My anxiety is strong, but I’m stronger

Photo by Sydney Sims on Unsplash

UPDATE: I not only got an A on the assignment that I thought I did so horribly on, but a 100. I guess I did better than my anxiety tried to convince me.

I often feel incompetent, and I’ve been feeling that way especially lately in the midst of finals.

I worked very hard on an essay assignment I had for one of my favorite classes, for instance. I spent about ten hours working on it, and during much of that time, I sat paralyzed with anxiety, staring at the screen, words blurring. It’s not just the swirling, dizzying thoughts swarming around in my head. It’s the physical sensations–

–The feeling of a brick sitting unwelcome in my stomach, a heavy weight– akin to the kind that serves as a parasite in my stomach, making it hard for me to get out of bed in the morning. It’s the feeling of my chest constricting, my breaths shallow. It’s my vision blacking out in front of me, my knees buckling with weakness.

It’s the feeling of utter perplexion, the feeling that I don’t know what is going on around me, the feeling that the room is spinning.

That’s what my anxiety is.

It’s the feeling of falling, being terrified, but the terror being familiar and unsurprising. It’s being familiar with dread, yet it never becoming easier despite the familiarity of it.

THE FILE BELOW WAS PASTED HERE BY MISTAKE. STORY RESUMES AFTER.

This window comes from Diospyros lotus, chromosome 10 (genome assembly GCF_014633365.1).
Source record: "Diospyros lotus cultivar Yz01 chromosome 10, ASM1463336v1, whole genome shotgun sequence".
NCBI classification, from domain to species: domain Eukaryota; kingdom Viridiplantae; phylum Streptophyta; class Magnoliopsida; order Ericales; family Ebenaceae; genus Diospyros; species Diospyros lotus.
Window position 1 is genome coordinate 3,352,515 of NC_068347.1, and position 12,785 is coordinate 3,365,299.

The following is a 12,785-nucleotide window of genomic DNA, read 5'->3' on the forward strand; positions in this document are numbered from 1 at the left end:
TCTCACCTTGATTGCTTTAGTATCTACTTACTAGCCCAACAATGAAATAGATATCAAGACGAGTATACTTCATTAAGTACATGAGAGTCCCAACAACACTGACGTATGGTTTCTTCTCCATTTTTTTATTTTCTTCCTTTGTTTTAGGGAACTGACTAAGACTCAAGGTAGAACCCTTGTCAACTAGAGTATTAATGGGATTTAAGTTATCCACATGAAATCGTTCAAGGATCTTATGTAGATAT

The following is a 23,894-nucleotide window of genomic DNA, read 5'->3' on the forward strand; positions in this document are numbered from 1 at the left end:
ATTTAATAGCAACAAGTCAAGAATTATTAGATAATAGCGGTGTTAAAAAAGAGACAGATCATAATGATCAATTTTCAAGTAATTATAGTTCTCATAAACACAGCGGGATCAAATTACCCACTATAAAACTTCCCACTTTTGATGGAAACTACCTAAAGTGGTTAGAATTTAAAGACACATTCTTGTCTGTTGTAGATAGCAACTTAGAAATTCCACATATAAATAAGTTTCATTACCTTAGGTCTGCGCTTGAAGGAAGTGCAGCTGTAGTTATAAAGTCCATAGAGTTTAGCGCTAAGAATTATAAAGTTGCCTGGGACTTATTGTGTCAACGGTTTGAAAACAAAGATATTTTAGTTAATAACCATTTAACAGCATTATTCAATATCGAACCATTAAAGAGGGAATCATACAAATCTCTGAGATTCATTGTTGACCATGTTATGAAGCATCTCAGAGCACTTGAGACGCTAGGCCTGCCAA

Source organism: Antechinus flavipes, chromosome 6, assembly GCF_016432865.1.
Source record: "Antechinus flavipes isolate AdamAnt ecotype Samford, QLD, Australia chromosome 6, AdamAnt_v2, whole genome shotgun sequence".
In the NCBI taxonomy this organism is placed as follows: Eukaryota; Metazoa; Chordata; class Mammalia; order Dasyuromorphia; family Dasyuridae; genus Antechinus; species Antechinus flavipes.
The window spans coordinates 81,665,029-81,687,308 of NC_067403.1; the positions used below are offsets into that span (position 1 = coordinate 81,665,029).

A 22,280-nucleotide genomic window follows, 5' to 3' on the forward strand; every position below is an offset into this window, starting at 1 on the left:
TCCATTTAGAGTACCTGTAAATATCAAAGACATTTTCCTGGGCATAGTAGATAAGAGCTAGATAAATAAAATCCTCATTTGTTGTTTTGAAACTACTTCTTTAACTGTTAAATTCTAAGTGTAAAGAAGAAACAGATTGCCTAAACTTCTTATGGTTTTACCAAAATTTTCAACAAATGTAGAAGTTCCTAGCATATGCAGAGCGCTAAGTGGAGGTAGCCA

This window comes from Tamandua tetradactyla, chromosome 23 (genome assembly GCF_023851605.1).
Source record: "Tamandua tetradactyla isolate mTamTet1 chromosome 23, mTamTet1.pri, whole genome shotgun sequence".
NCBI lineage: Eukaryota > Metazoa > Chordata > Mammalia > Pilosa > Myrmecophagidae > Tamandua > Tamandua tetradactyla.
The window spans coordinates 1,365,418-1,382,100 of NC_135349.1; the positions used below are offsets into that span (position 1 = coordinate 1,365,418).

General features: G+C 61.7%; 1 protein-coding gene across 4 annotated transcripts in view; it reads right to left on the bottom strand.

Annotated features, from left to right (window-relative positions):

It’s the feeling of incompetence and dread that come with submitting my paper, so much effort put in amidst so much anxiety– but that paper still being incomplete. That paper being submitted just a minute before the deadline– cutting it close–too close. And then me realizing that I never took the color-coding out so much of it is in bright pink and blue text are there in that final submission, mocking me for my stupidity.

How did I spend ten, long hours on this assignment, only for me to be submitting it at the 59 minute mark?

Why can’t I control my mind?

Why can’t I control myself?

I hate these feelings.

They are my struggles, but they are not me.

At least I’m still doing my work, completeing them the best I can and never giiving up, always submitting them by the deadline nevertheless.

Even when I stand in prayer, paralyzed by fear as my demons squeeze me, keeping me from continuing, I still continue nevertheless. Even if it takes me one, two, three, or more minutes– I still persist.

I still do my five daily prayers despite the terror that seizes my senses.

I still thrive and survive.

I keep pushing forward.

I will not let my anxiety and depression stop me from living, from chasing the things that matter to me the most.

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